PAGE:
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Bryan Fogel's “The Dissident” documents Turkey stood up alone for human rights

The brutal murder of Washington Post columnist Jamal Khashoggi inside the Consulate of Saudi Arabia in Istanbul in 2018 was certainly an event which shocked the world. As we all remember, Khashoggi, who was a Washington Post and Middle East Eye columnist, had walked into the Saudi consulate in Istanbul in October 2018, for an appointment to pick up documents that would allow him to marry his Turkish fiancee. But he never walked out. Those who work in and around politics are often aware of the most mundane of political activities, yet few events garner the attention of even those who are the most casual followers of global events like this tragedy did. Now another related event now seems to be causing similar ripples of surprise from the international community.


Thanks to a recently released documentary film created by Oscar winning director Bryan Fogel entitledThe Dissident, viewers are afforded the opportunity to view this tragedy as reconstructed and investigated by the relevant high-level Turkish authorities. What should be inspiring awe, and certainly not shock, is that the Turkish state apparatuses conducted a thorough and complete investigation, shared their findings immediately with all concerned international partners, and swiftly condemned and moved to hold accountable those responsible for this heinous act. Bryan Fogel's film will certainly shed accurate light on the events of 2018 inside the Saudi consulate. Furthermore, it will also bring into clear focus the constructive and beneficial activities the Turkish government undertook to ensure the truth of this matter was known so that the cause of justice might be served in its wake.


Despite the negative foreign media coverage, the value the Turkish government places on all life, and in this case the life of Jamal Khashoggi, should never be underestimated or overlooked. This fact should also come as no revelation or surprise to anyone as this has long been the position of the Turkish people and the Turkish government, backed with overwhelming evidence, that all life is precious and that crimes of this nature will never go unrecognized and never be ignored, no matter the cost. Director Fogel said, “Turkey was the only country in the world that really held Saudi Arabia responsible. I think Turkey was on the right side in the Jamal Khashoggi murder case,” underlining that history will write this truth. On one of his interviews with Judd Apatov, Fogel reminded that Joe Biden had released a statement on Twitter before the US elections basically saying that if he would be elected president, he planned to reexamine the U.S.-Saudi relationship. He added the hashtag #justiceforjamal, and he’s certainly made that promise. Unfortunately, now these electoral promises seem unlikely to be fulfilled because the current president doesn2t seem more likely to uphold justice and human rights above money.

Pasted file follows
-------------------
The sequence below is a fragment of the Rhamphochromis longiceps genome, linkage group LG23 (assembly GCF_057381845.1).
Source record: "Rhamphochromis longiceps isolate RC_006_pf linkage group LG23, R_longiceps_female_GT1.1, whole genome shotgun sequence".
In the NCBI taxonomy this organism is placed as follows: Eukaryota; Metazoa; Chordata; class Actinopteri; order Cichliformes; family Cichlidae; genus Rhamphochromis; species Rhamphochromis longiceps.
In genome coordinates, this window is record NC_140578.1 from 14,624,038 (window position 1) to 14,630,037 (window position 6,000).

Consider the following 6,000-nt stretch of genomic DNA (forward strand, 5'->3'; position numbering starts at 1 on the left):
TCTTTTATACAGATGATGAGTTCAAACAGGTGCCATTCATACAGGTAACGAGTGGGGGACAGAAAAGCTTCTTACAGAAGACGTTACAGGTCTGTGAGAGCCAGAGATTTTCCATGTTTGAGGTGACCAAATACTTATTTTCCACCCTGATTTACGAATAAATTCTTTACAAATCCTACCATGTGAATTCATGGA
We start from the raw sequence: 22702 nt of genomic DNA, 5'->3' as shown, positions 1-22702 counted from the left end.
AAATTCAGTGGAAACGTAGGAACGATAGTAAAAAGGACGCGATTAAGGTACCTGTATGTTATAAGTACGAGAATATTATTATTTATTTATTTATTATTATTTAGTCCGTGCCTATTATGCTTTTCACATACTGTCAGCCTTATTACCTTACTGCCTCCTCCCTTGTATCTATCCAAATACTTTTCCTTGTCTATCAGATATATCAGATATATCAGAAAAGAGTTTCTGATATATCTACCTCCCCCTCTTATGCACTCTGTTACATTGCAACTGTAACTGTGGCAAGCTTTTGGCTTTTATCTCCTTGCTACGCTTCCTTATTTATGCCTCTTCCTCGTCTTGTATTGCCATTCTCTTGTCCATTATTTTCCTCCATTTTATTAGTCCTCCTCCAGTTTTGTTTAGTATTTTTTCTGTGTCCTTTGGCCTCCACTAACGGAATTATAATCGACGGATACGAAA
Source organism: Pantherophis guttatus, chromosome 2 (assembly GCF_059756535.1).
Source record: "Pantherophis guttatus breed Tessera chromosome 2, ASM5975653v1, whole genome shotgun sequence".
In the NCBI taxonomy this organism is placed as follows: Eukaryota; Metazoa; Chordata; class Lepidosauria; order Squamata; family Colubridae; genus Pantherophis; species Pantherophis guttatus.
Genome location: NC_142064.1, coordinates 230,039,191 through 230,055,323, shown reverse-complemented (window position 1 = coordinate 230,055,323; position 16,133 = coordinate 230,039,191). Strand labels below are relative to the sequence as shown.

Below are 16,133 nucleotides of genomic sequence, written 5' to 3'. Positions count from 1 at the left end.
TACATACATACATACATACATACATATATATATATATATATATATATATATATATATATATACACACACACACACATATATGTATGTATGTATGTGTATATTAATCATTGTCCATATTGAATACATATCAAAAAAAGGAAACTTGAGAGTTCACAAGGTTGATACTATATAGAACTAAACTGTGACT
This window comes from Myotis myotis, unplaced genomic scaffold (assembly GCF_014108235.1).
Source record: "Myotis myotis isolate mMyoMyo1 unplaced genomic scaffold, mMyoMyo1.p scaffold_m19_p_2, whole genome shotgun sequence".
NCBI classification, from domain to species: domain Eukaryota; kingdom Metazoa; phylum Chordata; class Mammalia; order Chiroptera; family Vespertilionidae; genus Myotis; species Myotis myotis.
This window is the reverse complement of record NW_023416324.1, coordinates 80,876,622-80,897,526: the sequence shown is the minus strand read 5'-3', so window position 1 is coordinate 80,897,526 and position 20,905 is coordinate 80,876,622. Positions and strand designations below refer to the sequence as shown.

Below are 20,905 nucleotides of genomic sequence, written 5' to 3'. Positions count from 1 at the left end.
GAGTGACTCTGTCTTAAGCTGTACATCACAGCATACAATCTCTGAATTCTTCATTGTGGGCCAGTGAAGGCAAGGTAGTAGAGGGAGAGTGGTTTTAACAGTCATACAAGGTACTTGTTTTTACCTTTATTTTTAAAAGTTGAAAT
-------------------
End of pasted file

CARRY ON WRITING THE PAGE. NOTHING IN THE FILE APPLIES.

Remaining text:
Much of the initial information and nearly every lead that resulted afterwards came from a surveillance device concealed inside the media room of the Saudi Arabian consulate. This device would have obviously been incredibly hard to put in place undetected and was likely providing information of incredibly high value, as this media room was reportedly the only location inside the consulate with a secure connection Saudi diplomats could use to contact officials back in their home nation. In making the results of the investigation public and sharing all of the gathered information with foreign entities, the Turkish side was forced to reveal the location and use of this device, not only losing access to all future information which would have been gained from it, but also causing a dramatic diplomatic uproar that lasts to this very day, and will likely continue far into the future. This is a dramatically high price to pay for the life of a man who unfortunately can not be saved, and who was not a Turkish citizen or under the protection of the Turkish state in any way. However, out of uttermost respect for life, as well as accountability and justice, the Turkish government revealed their secrets at tremendous cost to their own state, in order to ensure the best possible chance of justice for Jamal Khashoggi and the loved ones he left behind.


Although Mr. Fogel's film is not meant to be a historical textbook per se, the process of its filming was conducted with the full blessing and assistance of the Turkish government wherever possible. This allowed him unprecedented access to all relevant materials, many of which will have been previously unseen by the public. Viewers will certainly have an opportunity to see the reenactment of this crime exactly as it transpired, but also to witness the appropriate and timely response of the Turkish government to this egregious act in the subsequent days and months. As many governments around the world have brushed aside or completely ignored these crimes which have been linked directly to Saudi officials at the highest levels in pursuit of valuable trade pacts and arms deals, the Turkish government in stark contrast has put all matters of wealth and enrichment aside in search of truth, justice, and accountability, regardless of the cost it may entail. While the international community seems to have lost their moral compass, the Turkish state, backed by the full support of President Erdoğan in both voice and deed, has led the way in the pursuit of what is right. The highlighting of this reality in the film is one of its most admirable qualities. Mr. Fogel followed the story of these events wherever the truth led him, free from any bias or preconceived notions, and he should be highly commended for his exceptionally valuable and accurate work.


Source: Barbaros Tapan -